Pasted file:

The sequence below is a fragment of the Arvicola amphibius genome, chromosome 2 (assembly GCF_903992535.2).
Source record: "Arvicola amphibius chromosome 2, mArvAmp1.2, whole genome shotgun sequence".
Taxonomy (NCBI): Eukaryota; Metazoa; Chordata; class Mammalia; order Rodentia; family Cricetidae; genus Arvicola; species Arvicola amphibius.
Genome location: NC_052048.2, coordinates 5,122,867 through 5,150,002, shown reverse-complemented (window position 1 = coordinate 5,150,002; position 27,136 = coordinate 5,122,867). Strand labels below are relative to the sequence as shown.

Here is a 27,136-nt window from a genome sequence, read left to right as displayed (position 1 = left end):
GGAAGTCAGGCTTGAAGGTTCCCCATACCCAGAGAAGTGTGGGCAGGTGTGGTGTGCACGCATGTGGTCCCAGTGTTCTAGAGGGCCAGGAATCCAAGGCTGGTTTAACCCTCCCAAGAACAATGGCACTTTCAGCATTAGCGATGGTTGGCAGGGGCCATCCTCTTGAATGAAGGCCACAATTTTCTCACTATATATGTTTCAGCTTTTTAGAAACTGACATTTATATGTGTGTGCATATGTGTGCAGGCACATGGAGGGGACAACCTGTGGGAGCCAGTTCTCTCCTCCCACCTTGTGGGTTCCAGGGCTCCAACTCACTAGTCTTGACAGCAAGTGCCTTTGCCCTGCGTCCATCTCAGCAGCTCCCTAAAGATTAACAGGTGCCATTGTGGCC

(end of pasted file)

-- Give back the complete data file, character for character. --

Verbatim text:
The sequence below is a fragment of the Arvicola amphibius genome, chromosome 2 (assembly GCF_903992535.2).
Source record: "Arvicola amphibius chromosome 2, mArvAmp1.2, whole genome shotgun sequence".
Taxonomy (NCBI): Eukaryota; Metazoa; Chordata; class Mammalia; order Rodentia; family Cricetidae; genus Arvicola; species Arvicola amphibius.
Genome location: NC_052048.2, coordinates 5,122,867 through 5,150,002, shown reverse-complemented (window position 1 = coordinate 5,150,002; position 27,136 = coordinate 5,122,867). Strand labels below are relative to the sequence as shown.

Here is a 27,136-nt window from a genome sequence, read left to right as displayed (position 1 = left end):
GGAAGTCAGGCTTGAAGGTTCCCCATACCCAGAGAAGTGTGGGCAGGTGTGGTGTGCACGCATGTGGTCCCAGTGTTCTAGAGGGCCAGGAATCCAAGGCTGGTTTAACCCTCCCAAGAACAATGGCACTTTCAGCATTAGCGATGGTTGGCAGGGGCCATCCTCTTGAATGAAGGCCACAATTTTCTCACTATATATGTTTCAGCTTTTTAGAAACTGACATTTATATGTGTGTGCATATGTGTGCAGGCACATGGAGGGGACAACCTGTGGGAGCCAGTTCTCTCCTCCCACCTTGTGGGTTCCAGGGCTCCAACTCACTAGTCTTGACAGCAAGTGCCTTTGCCCTGCGTCCATCTCAGCAGCTCCCTAAAGATTAACAGGTGCCATTGTGGCC